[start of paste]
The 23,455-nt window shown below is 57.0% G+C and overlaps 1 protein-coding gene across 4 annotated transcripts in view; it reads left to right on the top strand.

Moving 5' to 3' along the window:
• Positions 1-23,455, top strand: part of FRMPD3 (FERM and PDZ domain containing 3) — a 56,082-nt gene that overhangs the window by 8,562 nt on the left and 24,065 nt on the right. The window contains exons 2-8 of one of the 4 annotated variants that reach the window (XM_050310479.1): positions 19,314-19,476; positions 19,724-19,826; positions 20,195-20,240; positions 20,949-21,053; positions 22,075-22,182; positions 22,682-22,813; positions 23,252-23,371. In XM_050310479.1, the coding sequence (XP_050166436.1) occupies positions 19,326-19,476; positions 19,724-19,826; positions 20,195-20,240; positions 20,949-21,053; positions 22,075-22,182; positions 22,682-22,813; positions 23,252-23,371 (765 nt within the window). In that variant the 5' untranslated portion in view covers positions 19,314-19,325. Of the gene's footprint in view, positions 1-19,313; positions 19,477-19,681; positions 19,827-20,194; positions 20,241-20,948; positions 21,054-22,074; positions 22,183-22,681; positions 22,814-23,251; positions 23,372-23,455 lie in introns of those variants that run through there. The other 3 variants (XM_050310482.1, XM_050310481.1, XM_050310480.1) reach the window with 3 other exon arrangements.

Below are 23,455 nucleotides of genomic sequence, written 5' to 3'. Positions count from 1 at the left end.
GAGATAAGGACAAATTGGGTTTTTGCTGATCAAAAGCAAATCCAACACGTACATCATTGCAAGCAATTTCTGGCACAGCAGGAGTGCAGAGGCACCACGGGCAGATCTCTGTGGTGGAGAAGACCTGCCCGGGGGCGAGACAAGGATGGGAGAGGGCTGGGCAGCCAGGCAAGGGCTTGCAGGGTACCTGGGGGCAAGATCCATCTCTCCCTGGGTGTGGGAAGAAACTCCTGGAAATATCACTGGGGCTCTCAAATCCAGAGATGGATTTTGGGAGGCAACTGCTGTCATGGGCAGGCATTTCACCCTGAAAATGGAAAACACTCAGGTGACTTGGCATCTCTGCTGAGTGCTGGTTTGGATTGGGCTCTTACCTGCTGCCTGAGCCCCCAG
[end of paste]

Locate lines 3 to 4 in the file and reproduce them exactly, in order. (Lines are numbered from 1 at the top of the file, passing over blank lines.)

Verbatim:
• Positions 1-23,455, top strand: part of FRMPD3 (FERM and PDZ domain containing 3) — a 56,082-nt gene that overhangs the window by 8,562 nt on the left and 24,065 nt on the right. The window contains exons 2-8 of one of the 4 annotated variants that reach the window (XM_050310479.1): positions 19,314-19,476; positions 19,724-19,826; positions 20,195-20,240; positions 20,949-21,053; positions 22,075-22,182; positions 22,682-22,813; positions 23,252-23,371. In XM_050310479.1, the coding sequence (XP_050166436.1) occupies positions 19,326-19,476; positions 19,724-19,826; positions 20,195-20,240; positions 20,949-21,053; positions 22,075-22,182; positions 22,682-22,813; positions 23,252-23,371 (765 nt within the window). In that variant the 5' untranslated portion in view covers positions 19,314-19,325. Of the gene's footprint in view, positions 1-19,313; positions 19,477-19,681; positions 19,827-20,194; positions 20,241-20,948; positions 21,054-22,074; positions 22,183-22,681; positions 22,814-23,251; positions 23,372-23,455 lie in introns of those variants that run through there. The other 3 variants (XM_050310482.1, XM_050310481.1, XM_050310480.1) reach the window with 3 other exon arrangements.

Below are 23,455 nucleotides of genomic sequence, written 5' to 3'. Positions count from 1 at the left end.